Cluttons report highlights the importance being placed on high quality accommodation by the market by citing the example of the newly launched Taminat Complex by the Public Authority for Social Insurance, where. 15% of the units were leased within three weeks of coming to market.

Faisal Durrani, head of research at Cluttons noted: “With GDP growth forecast to slow to 0.4% this year, from 1.5% last year, the prospects for a sudden surge in job creation rates and subsequent increase in the level of requirements for rented accommodation remain low. That said, the slowing rate of rental declines in the first quarter suggests we may at last be starting to see the first signs of the market gradually bottoming out. It is perhaps too early to call the current conditions entirely stable as the weak signs of stability may be quickly upset by any shocks to the global economy, or indeed the local economy. For now, our baseline view is for rents to dip back by between 5% to 7% during 2017, which assumes little change in rents over the next three quarters. This is arguably the most stable outlook for Muscat’s residential market in almost two years.”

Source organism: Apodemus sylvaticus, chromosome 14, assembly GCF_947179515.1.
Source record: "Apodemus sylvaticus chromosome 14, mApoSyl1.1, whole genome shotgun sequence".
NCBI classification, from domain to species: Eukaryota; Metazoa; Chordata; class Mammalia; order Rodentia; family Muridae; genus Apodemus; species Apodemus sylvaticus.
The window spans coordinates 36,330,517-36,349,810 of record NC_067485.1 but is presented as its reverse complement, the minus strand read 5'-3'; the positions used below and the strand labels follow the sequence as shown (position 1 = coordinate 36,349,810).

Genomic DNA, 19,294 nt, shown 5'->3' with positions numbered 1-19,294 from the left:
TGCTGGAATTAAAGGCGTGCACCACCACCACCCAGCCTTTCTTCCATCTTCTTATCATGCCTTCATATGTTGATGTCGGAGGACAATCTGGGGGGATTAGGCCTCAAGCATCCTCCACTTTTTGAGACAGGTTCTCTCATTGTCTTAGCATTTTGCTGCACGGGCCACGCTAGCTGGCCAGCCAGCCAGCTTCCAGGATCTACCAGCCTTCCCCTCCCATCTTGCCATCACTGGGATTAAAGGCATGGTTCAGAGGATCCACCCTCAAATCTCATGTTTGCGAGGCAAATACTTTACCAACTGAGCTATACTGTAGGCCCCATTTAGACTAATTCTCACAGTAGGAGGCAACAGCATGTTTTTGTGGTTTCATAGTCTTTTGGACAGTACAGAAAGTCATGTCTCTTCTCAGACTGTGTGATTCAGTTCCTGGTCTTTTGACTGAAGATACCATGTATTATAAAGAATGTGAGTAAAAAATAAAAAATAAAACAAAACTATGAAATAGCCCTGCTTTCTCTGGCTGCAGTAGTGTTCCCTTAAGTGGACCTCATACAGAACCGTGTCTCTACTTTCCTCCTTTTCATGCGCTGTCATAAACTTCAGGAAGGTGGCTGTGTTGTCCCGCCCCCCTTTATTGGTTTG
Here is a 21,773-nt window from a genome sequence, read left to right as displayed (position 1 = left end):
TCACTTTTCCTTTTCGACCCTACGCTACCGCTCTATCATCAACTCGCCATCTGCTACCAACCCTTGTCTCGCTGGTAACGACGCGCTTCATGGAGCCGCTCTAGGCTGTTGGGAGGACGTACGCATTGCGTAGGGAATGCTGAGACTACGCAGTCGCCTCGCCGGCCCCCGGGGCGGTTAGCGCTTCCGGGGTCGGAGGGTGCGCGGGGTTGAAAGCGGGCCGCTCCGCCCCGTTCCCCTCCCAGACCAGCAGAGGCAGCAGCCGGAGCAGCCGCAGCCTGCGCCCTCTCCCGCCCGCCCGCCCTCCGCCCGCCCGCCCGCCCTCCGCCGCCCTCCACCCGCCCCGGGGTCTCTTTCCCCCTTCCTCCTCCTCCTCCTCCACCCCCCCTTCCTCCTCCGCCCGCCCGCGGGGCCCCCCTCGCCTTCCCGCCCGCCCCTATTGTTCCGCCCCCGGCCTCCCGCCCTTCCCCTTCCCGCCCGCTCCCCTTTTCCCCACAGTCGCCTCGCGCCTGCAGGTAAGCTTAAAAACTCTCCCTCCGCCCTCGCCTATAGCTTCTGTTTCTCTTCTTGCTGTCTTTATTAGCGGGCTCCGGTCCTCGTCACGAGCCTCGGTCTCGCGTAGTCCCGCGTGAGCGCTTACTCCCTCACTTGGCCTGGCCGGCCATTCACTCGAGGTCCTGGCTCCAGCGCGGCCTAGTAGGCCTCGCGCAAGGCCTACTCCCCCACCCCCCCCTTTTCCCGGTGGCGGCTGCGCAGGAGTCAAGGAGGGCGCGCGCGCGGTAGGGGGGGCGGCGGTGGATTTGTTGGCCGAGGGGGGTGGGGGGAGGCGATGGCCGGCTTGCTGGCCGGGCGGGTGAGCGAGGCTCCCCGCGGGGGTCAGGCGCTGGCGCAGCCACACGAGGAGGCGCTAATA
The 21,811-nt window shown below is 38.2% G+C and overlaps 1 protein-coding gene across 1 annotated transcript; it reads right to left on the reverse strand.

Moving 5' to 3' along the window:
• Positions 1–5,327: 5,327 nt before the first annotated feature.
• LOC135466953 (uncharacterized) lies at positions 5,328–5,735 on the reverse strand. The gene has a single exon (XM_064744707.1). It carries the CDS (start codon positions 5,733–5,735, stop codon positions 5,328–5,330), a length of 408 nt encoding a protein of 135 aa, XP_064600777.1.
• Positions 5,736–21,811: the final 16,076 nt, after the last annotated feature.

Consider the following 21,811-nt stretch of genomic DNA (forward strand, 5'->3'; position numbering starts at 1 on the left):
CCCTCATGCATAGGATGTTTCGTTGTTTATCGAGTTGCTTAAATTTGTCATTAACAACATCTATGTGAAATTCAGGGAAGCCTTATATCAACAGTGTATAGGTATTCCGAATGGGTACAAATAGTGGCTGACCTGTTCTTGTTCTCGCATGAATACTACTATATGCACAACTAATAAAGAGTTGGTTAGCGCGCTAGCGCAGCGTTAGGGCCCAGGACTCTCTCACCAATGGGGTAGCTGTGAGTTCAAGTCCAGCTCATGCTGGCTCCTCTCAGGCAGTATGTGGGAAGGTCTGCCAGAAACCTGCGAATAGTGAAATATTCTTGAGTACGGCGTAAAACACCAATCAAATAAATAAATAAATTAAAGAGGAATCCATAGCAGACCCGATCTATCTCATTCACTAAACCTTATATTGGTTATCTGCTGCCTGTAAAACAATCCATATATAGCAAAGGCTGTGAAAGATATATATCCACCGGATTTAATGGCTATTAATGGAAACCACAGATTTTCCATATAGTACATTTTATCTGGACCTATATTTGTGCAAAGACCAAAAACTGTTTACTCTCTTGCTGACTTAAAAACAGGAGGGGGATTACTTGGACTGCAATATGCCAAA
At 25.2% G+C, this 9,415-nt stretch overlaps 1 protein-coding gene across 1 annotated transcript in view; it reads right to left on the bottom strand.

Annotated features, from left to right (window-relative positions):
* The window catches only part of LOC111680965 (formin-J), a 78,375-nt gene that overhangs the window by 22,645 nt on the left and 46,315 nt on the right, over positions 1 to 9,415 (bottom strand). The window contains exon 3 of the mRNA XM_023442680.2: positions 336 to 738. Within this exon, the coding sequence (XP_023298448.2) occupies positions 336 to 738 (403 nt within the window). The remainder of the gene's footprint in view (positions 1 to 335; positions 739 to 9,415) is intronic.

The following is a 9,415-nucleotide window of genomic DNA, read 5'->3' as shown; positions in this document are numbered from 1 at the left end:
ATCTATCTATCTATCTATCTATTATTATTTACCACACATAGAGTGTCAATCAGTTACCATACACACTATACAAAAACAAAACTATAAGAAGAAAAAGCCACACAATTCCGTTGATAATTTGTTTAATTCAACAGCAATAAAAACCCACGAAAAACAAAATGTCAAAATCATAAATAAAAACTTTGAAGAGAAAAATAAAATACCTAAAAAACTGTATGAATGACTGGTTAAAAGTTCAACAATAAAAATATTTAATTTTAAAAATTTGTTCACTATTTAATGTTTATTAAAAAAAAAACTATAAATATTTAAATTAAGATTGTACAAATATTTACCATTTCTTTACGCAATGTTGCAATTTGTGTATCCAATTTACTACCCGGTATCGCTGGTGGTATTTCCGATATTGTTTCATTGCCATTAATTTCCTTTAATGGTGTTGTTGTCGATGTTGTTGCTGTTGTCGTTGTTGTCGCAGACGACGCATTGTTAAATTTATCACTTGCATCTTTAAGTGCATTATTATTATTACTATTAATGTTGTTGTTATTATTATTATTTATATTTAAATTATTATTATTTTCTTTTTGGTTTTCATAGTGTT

Office Market

 Weaker market conditions have continued to undermine office rents across Muscat, the Cluttons report shows. The Central Business District (CBD) (-18.8%), Ghubrah (-17.9%) and Azaiba (-17.9%) emerged as the weakest performers in 2016, with the CBD now having to offer some of the most competitive office rents in Muscat to try and attract tenants, with average rates standing at OMR 3.25 psm. Rents across the markets monitored continued to recede during the first three months of 2017, with lease rates in Al Khuwair (OMR 5 psm), declining by 4.8%, positioning it as the worst performer.

Philip Paul elaborated, “Across the board, rents currently sit at fresh historic lows and are roughly 60% down on the market peak of 2008. In a similar vein to the residential market, this has resulted in significant increases in engagement with our professional services team as occupiers seek to consolidate operations, or simply downsize to what is perceived to be more affordable stock, while others take advantage of falling rates and upgrade to space they may not have been able to access previously.”